Monday, April 15, 2013

"Tabu": New-Wave-style film tells a haunting story about African colonialism, in layers

Tabu” is an interesting two-part film from Portugal and Brazil from Miguel Gomes. It’s styled and structured in “New Wave” fashion, reminiscent of “In Praise of Love” (2001) by Jean Luc-Godard, where the second half occurred before the first half.
The film is also curious in its black-and-white format and old aspect ration (about 4:3), making it look like an old 50s film.  The music score contains a lot of jazz and rock popular 50 years ago, and an impressionistic jazz piano theme that sounds familiar but whose composer I couldn’t identify.

The film starts with a prologue in Mozambique, where Comes himself narrates the suicide of an explorer devoured by a crocodile.

In Part 1 of the film (“Paradise Lost”) , in modern Lisbon, we meet Aurora (Laura Soveral) , in her 80s, a housemaid, and a concerned neighbor.  A daughter has apparently refused contact with Aurora.  This part of the film seems a bit aimless, until the characters meet her past lover, Gian-Luca Ventura.
In Part 2  ("Paradise"), Ventura narrates the story of his affair with Aurora in the 50s, on the slopes of Mount Tabu.  Aurora (Ana Moreira) is married, and Ventura has a friend Mario (Mario Mesquita) with whom he sometimes seems intimate.  The story is presented in “silent film” fashion, while Ventura narrates. This part of the film is quite captivating. The “ending” has a certain political irony, having to do with driving European colonialism out of Africa, along with left-wing ideology – money is lost to gambling, and the plantation could be at risk of expropriation.  Some critics, however, say that Gomes looks at colonialism as an “aesthetic opportunity” rather than a moral problem.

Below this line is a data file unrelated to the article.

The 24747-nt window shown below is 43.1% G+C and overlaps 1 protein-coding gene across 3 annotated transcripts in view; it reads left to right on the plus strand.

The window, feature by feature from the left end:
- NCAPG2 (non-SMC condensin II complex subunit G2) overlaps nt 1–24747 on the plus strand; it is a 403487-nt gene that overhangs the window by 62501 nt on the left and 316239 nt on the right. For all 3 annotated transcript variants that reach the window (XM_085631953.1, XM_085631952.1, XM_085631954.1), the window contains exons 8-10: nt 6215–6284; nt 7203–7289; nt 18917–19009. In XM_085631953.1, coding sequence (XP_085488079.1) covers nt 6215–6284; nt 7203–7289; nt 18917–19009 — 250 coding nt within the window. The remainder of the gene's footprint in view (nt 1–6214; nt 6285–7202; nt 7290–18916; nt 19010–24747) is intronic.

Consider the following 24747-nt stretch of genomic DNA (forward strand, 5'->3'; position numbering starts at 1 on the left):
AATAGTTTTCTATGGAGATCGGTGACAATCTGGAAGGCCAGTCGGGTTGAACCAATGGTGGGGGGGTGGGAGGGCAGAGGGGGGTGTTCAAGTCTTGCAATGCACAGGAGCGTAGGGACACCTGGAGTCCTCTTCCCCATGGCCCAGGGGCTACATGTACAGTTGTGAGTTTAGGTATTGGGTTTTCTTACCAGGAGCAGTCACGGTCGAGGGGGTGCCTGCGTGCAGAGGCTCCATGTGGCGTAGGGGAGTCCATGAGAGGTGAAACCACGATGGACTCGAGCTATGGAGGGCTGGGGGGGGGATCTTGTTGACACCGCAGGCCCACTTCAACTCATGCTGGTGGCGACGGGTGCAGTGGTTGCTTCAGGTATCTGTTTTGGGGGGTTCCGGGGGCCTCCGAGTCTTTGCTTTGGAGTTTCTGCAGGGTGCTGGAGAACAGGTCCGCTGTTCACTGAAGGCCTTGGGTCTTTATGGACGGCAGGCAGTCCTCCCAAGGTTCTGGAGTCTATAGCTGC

In one line in Part 1, Aurora says she is paying for the sins of other people.  I’m not sure I agree.
The black and white photography is quite sharp, and at time your mind wants to change the gray vegetation to dark green.  The jungle scenes were apparently actually filmed in the Brazilian highlands.
The official site (Palace Films) is here

I spent one night in Lisbon in April , 2001, the first stop on a European trip that year.  I stayed in a hotel on top of the hill, and saw a lot of condo development that was said to be stimulated then by the Euro.  I took the subway once.  The next day, I took the night train to San Sebastian, Spain.  During the day, I took a bus trip to Fatima to see the shrine related to the Virgin Mary appearance.  I believe I caught sight of that place in the film. 

I saw this film at a late afternoon showing today at the West End Cinema in Washington DC, before a fair crowd for a weekday.  The film is in its second week there.  
Wikipedia attribution link for “Image of the Sun” at Fatima, here

No comments: